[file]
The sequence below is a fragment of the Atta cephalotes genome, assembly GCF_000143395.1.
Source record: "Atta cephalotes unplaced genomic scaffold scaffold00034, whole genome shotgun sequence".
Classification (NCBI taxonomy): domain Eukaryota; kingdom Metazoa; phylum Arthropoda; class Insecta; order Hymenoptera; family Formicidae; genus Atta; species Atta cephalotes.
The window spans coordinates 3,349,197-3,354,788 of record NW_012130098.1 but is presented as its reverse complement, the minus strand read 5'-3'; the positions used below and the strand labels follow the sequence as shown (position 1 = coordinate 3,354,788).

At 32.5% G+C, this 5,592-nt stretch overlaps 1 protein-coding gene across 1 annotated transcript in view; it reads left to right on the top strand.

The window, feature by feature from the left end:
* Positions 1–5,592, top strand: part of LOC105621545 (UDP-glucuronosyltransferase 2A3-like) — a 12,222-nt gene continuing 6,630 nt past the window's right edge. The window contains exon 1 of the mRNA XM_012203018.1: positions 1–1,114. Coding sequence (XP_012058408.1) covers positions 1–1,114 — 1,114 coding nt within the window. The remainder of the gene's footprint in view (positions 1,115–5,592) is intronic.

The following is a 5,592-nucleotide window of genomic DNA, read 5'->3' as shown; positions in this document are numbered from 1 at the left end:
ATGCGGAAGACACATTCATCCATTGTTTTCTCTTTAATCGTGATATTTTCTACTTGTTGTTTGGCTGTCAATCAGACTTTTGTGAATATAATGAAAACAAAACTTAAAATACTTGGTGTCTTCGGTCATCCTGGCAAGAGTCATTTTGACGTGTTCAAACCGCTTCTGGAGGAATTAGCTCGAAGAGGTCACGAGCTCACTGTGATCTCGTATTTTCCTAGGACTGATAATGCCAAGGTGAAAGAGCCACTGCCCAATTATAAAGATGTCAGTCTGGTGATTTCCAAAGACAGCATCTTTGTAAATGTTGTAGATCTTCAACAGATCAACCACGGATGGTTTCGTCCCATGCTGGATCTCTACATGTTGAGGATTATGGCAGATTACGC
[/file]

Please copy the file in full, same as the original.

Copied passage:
The sequence below is a fragment of the Atta cephalotes genome, assembly GCF_000143395.1.
Source record: "Atta cephalotes unplaced genomic scaffold scaffold00034, whole genome shotgun sequence".
Classification (NCBI taxonomy): domain Eukaryota; kingdom Metazoa; phylum Arthropoda; class Insecta; order Hymenoptera; family Formicidae; genus Atta; species Atta cephalotes.
The window spans coordinates 3,349,197-3,354,788 of record NW_012130098.1 but is presented as its reverse complement, the minus strand read 5'-3'; the positions used below and the strand labels follow the sequence as shown (position 1 = coordinate 3,354,788).

At 32.5% G+C, this 5,592-nt stretch overlaps 1 protein-coding gene across 1 annotated transcript in view; it reads left to right on the top strand.

The window, feature by feature from the left end:
* Positions 1–5,592, top strand: part of LOC105621545 (UDP-glucuronosyltransferase 2A3-like) — a 12,222-nt gene continuing 6,630 nt past the window's right edge. The window contains exon 1 of the mRNA XM_012203018.1: positions 1–1,114. Coding sequence (XP_012058408.1) covers positions 1–1,114 — 1,114 coding nt within the window. The remainder of the gene's footprint in view (positions 1,115–5,592) is intronic.

The following is a 5,592-nucleotide window of genomic DNA, read 5'->3' as shown; positions in this document are numbered from 1 at the left end:
ATGCGGAAGACACATTCATCCATTGTTTTCTCTTTAATCGTGATATTTTCTACTTGTTGTTTGGCTGTCAATCAGACTTTTGTGAATATAATGAAAACAAAACTTAAAATACTTGGTGTCTTCGGTCATCCTGGCAAGAGTCATTTTGACGTGTTCAAACCGCTTCTGGAGGAATTAGCTCGAAGAGGTCACGAGCTCACTGTGATCTCGTATTTTCCTAGGACTGATAATGCCAAGGTGAAAGAGCCACTGCCCAATTATAAAGATGTCAGTCTGGTGATTTCCAAAGACAGCATCTTTGTAAATGTTGTAGATCTTCAACAGATCAACCACGGATGGTTTCGTCCCATGCTGGATCTCTACATGTTGAGGATTATGGCAGATTACGC